Ashlar Chamfered Masonry:A strip joints to this type of masonry. However, the sides are chamfered or beveled at a 45-degree angle using a chisel depth of 25mm.
Fig 2: Ashlar Chamfered Masonry
2. Rubble Masonry:
It s a style of stone masonry in which the stones are either naked or coarsely dressed. The thickness of these masonry structures is not regular. The rubble masonry’s strength is determined by:
i) Use of long through stones
ii) high-quality mortar, and
iii) The proper filling of mortar between the stone and joints.
Rubble masonry has two types:
a. Rubble Masonry with Courses
b. Uncoursed Rubble Masonry
c. Masonry with Dry Rubble
d. Polygonal Masonry
e. Masonry in Flint
Fig 3: Rubble Masonry
a. Rubble Masonry with Courses: The stones in a given course of coursed rubble masonry are all the same height. As a result, the stones utilized vary in size. All of the courses of this kind are not the same height. This kind of masonry is used to construct public buildings, abutments, residential structures, and bridge piers.
b. Uncoursed Rubble Masonry: The most affordable and roughest type of stone masonry is uncoursed rubble masonry. These structures are made of stones of various shapes and sizes. The stones are known as naked stone blocks since they are taken straight from the quarry. In this construction technique, the courses are not maintained regularly. The first stones to be put are the largest ones. Spalls or sneaks are used to fill the gaps between them. There are two kinds of uncoursed rubble masonry:- i)Random Uncoursed Rubble Masonry and ii) Square Uncoursed Rubble Masonry.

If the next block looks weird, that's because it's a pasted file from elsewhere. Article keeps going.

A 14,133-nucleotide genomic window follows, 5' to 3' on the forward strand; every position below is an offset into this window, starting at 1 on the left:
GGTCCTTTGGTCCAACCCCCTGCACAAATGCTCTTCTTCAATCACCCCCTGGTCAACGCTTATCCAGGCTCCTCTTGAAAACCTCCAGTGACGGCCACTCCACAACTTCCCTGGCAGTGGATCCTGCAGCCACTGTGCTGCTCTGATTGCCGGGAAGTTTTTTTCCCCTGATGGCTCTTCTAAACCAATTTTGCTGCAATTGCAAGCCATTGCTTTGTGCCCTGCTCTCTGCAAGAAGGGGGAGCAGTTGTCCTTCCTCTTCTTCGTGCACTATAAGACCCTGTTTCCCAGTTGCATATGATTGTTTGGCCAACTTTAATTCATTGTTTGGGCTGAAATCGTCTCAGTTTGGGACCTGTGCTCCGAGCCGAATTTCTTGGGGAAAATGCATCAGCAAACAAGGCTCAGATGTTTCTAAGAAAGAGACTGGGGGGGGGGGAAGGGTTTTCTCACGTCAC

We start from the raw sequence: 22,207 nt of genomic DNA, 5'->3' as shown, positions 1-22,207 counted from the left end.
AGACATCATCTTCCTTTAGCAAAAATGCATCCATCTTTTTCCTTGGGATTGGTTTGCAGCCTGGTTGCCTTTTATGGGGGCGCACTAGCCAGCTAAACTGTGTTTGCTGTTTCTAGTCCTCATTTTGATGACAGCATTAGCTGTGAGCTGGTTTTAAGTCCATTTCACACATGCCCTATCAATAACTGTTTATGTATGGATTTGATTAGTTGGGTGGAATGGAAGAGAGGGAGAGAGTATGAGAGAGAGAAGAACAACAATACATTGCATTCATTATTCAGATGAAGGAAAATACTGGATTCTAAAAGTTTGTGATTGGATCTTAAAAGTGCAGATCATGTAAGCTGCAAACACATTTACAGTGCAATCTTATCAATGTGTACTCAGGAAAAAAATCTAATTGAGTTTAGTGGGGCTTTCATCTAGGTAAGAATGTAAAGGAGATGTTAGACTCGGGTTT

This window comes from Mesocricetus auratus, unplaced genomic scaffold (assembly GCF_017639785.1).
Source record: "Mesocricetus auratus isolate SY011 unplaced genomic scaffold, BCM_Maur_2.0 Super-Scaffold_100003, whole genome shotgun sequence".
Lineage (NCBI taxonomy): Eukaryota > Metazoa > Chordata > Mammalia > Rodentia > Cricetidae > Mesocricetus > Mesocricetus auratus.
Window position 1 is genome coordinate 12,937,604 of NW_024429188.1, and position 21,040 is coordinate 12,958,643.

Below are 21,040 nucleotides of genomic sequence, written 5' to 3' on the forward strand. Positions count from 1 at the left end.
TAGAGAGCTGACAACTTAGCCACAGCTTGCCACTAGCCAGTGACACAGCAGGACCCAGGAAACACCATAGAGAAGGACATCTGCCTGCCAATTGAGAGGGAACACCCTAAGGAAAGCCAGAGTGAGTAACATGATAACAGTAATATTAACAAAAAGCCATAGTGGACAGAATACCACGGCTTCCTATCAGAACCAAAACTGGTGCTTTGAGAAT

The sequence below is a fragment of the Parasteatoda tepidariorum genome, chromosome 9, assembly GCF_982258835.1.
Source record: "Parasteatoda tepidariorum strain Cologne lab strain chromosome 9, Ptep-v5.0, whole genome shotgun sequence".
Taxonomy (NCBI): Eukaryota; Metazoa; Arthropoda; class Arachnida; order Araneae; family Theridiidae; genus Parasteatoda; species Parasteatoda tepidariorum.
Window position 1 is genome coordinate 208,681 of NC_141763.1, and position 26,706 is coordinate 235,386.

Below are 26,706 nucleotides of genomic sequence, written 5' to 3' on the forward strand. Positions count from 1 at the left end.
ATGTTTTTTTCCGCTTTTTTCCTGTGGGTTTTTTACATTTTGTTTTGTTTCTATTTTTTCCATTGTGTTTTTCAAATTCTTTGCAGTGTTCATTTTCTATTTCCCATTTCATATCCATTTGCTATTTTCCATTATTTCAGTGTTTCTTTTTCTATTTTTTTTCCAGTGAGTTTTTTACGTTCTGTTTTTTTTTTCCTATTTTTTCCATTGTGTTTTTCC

i) Random Uncoursed Rubble Masonry: TIn this style, a mason’s hammer is used to remove the stone’s weak corners and edges. Larger stones are used at the quoins and jambs to increase the strength of the masonry
ii) Square Uncoursed Rubble Masonry. The stones are shaped into a rough square shape and utilized in construction here. A hammer-dressed polish is applied to the facing stones. As quoins, larger stones are utilized. Chips aren’t used as a form of bedding.
Fig 4: Square Uncoursed Rubble Masonry
c) Masonry with Dry Rubble: This rubble masonry was built without mortar. Smaller stone chunks are used to fill narrow gaps. It’s used in the construction of earthen dams and canal slopes.
d) Polygonal Masonry: Masonry stones are roughly formed into irregular polygons. The stones positioned to avoid vertical joints in the face work.
e) Masonry in Flint: Masonry stones are roughly formed into irregular polygons here. The stones positioned to avoid vertical joints in the face work as many joints as possible should be broken.
Choosing one of these stone masonry techniques to construct a structure is a significant time and financial investment, but you can’t deny its timeless beauty and long-term sturdiness. Stone Masonry is a type of masonry that uses stones and mortar to build structures. The foundations, floors, retaining walls, arches, and columns are all built using this method.